Subcommittee on Consumer Protection and Financial Institutions

Personnel Concerns:

  • Former Bankers Run Bank Regulatory Agencies: Perhaps more than in any other regulatory sector, the cops on the beat for the financial industry come almost exclusively from those institutions that they are charged with regulating. As the financial sector has grown more complicated, the argument has increasingly become that only insiders can possibly understand it well enough to oversee it. While of dubious integrity, this argument is pervasive and therefore should be debunked through oversight. The subcommittee should work to understand how this insider pattern has developed and how it has impacted regulatory decision-making and enforcement for the issues under the subcommittee’s jurisdiction. Among the currently serving appointees deserving of further scrutiny are Comptroller of the Currency Joseph Otting, several members of the Federal Reserve Board of Governors, and members of the Federal Reserve Bank of New York.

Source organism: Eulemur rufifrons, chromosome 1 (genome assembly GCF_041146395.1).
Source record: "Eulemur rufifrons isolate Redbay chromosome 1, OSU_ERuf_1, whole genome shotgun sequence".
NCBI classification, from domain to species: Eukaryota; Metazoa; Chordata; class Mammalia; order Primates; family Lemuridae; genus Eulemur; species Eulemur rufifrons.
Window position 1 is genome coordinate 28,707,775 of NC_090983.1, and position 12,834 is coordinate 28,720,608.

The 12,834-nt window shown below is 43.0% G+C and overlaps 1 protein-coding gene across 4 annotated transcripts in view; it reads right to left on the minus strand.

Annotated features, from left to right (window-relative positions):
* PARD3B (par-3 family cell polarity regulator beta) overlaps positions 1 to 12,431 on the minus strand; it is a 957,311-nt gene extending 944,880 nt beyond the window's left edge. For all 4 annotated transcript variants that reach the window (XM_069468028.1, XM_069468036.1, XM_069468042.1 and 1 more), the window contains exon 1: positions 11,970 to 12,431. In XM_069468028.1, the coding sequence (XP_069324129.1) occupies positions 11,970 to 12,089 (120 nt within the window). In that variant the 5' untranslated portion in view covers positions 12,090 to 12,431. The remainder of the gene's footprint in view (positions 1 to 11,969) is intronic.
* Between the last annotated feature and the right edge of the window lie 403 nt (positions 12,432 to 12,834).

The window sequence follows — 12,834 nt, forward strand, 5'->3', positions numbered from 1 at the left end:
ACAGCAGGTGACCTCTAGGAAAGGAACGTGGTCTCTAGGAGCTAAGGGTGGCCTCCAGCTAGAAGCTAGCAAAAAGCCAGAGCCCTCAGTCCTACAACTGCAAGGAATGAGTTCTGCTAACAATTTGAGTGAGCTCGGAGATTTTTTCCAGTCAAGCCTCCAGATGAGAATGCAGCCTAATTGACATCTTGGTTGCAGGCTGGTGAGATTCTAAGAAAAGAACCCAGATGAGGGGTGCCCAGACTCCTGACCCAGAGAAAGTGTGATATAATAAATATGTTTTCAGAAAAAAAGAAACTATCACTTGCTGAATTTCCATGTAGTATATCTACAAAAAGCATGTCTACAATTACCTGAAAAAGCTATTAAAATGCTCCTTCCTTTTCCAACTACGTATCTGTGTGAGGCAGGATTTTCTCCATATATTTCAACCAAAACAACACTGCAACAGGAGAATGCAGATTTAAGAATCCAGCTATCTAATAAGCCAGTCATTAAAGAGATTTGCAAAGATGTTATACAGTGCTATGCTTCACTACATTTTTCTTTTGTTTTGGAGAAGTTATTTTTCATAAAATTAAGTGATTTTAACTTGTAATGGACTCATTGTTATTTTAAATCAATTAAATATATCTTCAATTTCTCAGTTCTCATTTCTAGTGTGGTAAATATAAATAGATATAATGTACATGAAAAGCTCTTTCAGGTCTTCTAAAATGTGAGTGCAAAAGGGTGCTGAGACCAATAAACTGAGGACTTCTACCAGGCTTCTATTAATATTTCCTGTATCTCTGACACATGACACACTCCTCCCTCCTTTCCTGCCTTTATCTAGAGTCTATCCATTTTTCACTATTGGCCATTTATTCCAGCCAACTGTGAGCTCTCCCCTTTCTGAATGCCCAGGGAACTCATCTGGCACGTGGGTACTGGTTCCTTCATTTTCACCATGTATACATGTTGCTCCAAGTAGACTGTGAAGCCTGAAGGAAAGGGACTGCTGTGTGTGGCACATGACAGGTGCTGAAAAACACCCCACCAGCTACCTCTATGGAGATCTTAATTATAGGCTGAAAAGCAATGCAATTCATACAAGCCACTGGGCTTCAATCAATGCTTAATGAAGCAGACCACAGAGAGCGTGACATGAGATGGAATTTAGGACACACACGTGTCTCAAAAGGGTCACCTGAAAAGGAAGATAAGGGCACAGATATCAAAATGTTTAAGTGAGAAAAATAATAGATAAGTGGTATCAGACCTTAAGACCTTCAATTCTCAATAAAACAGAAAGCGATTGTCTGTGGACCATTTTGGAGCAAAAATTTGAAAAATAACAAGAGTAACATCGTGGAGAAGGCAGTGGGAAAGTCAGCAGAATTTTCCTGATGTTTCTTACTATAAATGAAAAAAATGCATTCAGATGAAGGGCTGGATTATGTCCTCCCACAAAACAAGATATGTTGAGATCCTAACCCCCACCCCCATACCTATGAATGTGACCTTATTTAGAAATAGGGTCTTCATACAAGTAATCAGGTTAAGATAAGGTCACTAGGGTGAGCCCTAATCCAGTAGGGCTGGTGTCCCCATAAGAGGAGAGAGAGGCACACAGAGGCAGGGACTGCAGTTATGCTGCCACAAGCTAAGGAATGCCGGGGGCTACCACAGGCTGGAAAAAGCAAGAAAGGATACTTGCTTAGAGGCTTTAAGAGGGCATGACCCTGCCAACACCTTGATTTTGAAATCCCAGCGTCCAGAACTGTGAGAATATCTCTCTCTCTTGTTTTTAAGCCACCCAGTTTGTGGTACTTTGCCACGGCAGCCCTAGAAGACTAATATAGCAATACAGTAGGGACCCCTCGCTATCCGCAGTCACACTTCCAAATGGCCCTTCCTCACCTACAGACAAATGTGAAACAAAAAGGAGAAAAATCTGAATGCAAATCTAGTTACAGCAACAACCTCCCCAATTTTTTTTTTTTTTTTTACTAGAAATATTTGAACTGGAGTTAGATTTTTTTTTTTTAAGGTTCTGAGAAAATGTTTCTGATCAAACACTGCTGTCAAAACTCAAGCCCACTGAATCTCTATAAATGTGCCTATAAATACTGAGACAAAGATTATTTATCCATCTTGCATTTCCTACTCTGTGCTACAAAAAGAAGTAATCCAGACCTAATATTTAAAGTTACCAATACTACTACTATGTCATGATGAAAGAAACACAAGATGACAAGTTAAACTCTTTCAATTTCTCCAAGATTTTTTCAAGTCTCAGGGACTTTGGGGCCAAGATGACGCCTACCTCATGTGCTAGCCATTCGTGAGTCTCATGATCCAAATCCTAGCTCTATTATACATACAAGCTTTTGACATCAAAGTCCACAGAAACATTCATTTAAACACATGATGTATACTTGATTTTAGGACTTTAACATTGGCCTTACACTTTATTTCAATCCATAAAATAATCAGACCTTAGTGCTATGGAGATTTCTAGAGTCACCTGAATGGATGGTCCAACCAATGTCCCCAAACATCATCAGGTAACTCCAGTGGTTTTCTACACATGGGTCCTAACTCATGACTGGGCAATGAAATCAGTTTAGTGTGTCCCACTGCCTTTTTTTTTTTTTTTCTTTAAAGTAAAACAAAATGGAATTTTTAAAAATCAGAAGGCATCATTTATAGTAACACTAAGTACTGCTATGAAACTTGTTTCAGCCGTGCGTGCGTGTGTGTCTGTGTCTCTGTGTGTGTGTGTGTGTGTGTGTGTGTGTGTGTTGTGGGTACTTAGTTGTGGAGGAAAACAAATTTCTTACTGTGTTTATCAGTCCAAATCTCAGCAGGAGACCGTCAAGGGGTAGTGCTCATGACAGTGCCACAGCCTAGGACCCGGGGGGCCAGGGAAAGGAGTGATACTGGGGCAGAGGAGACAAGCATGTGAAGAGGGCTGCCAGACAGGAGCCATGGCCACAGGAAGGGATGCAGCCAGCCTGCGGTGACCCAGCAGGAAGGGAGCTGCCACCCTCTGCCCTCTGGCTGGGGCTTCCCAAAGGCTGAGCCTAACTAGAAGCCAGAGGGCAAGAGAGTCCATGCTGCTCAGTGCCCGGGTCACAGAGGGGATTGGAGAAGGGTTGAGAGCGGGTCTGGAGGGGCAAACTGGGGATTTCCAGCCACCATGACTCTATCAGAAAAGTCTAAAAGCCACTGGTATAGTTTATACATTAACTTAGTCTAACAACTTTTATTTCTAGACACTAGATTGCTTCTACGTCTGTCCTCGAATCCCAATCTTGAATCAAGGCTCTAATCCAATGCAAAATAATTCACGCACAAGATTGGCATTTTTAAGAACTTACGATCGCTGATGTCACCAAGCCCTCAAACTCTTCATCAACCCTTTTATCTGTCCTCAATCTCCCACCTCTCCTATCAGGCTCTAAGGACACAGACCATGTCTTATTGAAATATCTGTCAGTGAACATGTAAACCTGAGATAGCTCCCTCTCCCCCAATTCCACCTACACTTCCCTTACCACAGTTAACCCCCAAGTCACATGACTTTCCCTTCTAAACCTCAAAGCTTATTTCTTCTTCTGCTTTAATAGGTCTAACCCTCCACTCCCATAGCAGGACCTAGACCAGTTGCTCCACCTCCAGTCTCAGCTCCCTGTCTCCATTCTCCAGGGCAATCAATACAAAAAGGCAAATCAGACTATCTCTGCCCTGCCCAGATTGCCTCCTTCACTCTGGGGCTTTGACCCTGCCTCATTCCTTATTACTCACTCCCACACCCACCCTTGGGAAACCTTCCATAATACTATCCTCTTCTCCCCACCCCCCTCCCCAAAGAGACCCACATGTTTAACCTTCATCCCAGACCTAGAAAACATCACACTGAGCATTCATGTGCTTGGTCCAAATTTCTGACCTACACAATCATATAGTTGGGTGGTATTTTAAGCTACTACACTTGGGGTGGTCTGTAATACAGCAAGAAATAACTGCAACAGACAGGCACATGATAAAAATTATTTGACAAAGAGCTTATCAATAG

• Personal Vendetta: Comptroller of the Currency, Joseph Otting, has set his targets on the Community Reinvestment Act. Not, as many advocates would hope, to strengthen that standard, which has sadly fallen well short of its goals to eliminate racial disparities in lending. Instead, he is working to simplify and loosen the standard for banks. This decision is even more concerning because it seems to be motivated by personal animus. Community advocates came very close to successfully halting a merger between CIT Bank and OneWest bank, at which Otting was CEO and which was accused of rampant discrimination in lending and banking services. That would have cost him a $24.9 million payday. Even though the merger eventually went through and Otting was able to cash out, the experience has clearly colored his impression of the standard and led him on a campaign to destroy it.

Industry Friendly Rules